One of the most common questions I'm asked about ham radio and one of the most common posts I see by new hams on ham radio web sites goes something like this, "I just got (or am
about to get) my amateur radio license and want to purchase my first radio. It seems like there are a lot of options and I don't understand what all of the features mean or do. I don't want to spend a fortune, but I would like to be able to find something I can continue to use as I learn more. What should I buy?" If you're thinking about making the jump into the fun world of ham radio, I'm hoping that you'll find this article helpful. In this article, we won't discuss antennas, power supplies, or other accessories, but just how to choose your first ham radio.
In most countries, there is an entry level amateur radio license that gives you privileges on the VHF and UHF
bands. Some of these license classes even give you limited CW or digital mode privileges on some of the HF
bands. Most ham radio enthusiasts get their start with this license class, which is called the Technician Class in the U.S. Many hobbyists decide that this class offers them more radio use than they every thought necessary and don't ever upgrade from this class. Even if you upgrade your license at some point, the VHF/UHF
bands are quite often the most frequently used, especially if you live in a fairly well populated area. All of these factors make my recommendation for your first radio a basic VHF/UHF
or 2 meters (144mhz) and 70cm (440Mhz) bands. When looking at your 2m/440 radio options, the next question that usually comes up is, "should I buy a hand held radio or mobile / base?"
Handhelds, commonly called "HandiTalkies" or just "HT
's" often appear to be a very attractive first option. They often have a lot of neat features like the ability to act as a hand held scanner and receive broadcast AM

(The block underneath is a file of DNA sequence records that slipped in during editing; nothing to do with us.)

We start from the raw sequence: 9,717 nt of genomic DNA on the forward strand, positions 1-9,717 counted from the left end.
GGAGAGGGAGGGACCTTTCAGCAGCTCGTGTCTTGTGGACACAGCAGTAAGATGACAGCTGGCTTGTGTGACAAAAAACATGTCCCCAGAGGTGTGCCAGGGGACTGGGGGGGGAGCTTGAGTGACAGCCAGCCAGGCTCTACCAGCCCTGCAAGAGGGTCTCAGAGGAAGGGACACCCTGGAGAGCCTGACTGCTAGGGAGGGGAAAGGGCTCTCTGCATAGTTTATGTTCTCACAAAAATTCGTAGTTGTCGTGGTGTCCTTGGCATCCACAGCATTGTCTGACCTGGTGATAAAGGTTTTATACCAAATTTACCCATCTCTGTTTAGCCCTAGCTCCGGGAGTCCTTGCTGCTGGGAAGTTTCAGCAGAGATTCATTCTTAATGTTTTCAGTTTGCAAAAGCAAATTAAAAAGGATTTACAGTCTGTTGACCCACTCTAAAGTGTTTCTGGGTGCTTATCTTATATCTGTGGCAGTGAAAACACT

. Some even give the ability to listen to shortwave, the aircraft bands, and other ham bands. The newest hand held radios even incorporate GPS tracking, and other advanced functions like APRS, which is a way to track other operators and exchange text messages over the air. All of this functionality in a hand held is quite nice, but it has some limitations. The two main limitations are the size of the antenna and the transmit power limitations of a battery powered device. Both of these limitations contribute to the effective transmit and receive ranges that are possible with these radios. Most HTs are limited to 5 watts of output power, although there are a few single band 2 meter handhelds capable of 7 watts or so. Battery life will also determine how long you can use your radio for before charging. As the battery weakens, TX
power also decreases unless you plug into a DC power source.
Mobile radios may have many of these same features but can't easily attach to your belt or fit into your pocket. Because of their larger size, they tend to have more complete circuitry that allows for better quality transmit and receive. They also typically produce more output power, usually around 50 watts on 2 meters and 35 watts on 440Mhz. While hand-held radios are convenient in your hand, they are difficult to use while driving. The buttons and displays are small and can actually be a little dangerous to use in a mobile environment. Mobile 2m/440 radios usually have just as many extra features like scanning, broadcast AM